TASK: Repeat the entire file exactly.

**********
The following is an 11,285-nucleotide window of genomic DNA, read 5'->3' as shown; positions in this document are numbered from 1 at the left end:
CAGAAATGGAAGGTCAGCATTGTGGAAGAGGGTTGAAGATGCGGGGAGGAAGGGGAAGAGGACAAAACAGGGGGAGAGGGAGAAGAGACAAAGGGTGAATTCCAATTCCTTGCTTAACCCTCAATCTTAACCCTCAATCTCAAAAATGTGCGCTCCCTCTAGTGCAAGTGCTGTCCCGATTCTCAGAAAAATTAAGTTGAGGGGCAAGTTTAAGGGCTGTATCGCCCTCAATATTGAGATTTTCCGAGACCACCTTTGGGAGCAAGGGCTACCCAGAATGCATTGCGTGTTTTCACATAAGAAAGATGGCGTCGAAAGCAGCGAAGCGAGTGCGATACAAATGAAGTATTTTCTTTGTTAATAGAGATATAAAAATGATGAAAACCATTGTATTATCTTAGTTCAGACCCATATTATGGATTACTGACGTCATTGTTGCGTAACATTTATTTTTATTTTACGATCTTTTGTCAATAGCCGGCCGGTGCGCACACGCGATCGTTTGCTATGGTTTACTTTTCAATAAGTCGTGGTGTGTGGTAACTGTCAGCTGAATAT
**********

The following is an 11,285-nucleotide window of genomic DNA, read 5'->3' as shown; positions in this document are numbered from 1 at the left end:
CAGAAATGGAAGGTCAGCATTGTGGAAGAGGGTTGAAGATGCGGGGAGGAAGGGGAAGAGGACAAAACAGGGGGAGAGGGAGAAGAGACAAAGGGTGAATTCCAATTCCTTGCTTAACCCTCAATCTTAACCCTCAATCTCAAAAATGTGCGCTCCCTCTAGTGCAAGTGCTGTCCCGATTCTCAGAAAAATTAAGTTGAGGGGCAAGTTTAAGGGCTGTATCGCCCTCAATATTGAGATTTTCCGAGACCACCTTTGGGAGCAAGGGCTACCCAGAATGCATTGCGTGTTTTCACATAAGAAAGATGGCGTCGAAAGCAGCGAAGCGAGTGCGATACAAATGAAGTATTTTCTTTGTTAATAGAGATATAAAAATGATGAAAACCATTGTATTATCTTAGTTCAGACCCATATTATGGATTACTGACGTCATTGTTGCGTAACATTTATTTTTATTTTACGATCTTTTGTCAATAGCCGGCCGGTGCGCACACGCGATCGTTTGCTATGGTTTACTTTTCAATAAGTCGTGGTGTGTGGTAACTGTCAGCTGAATAT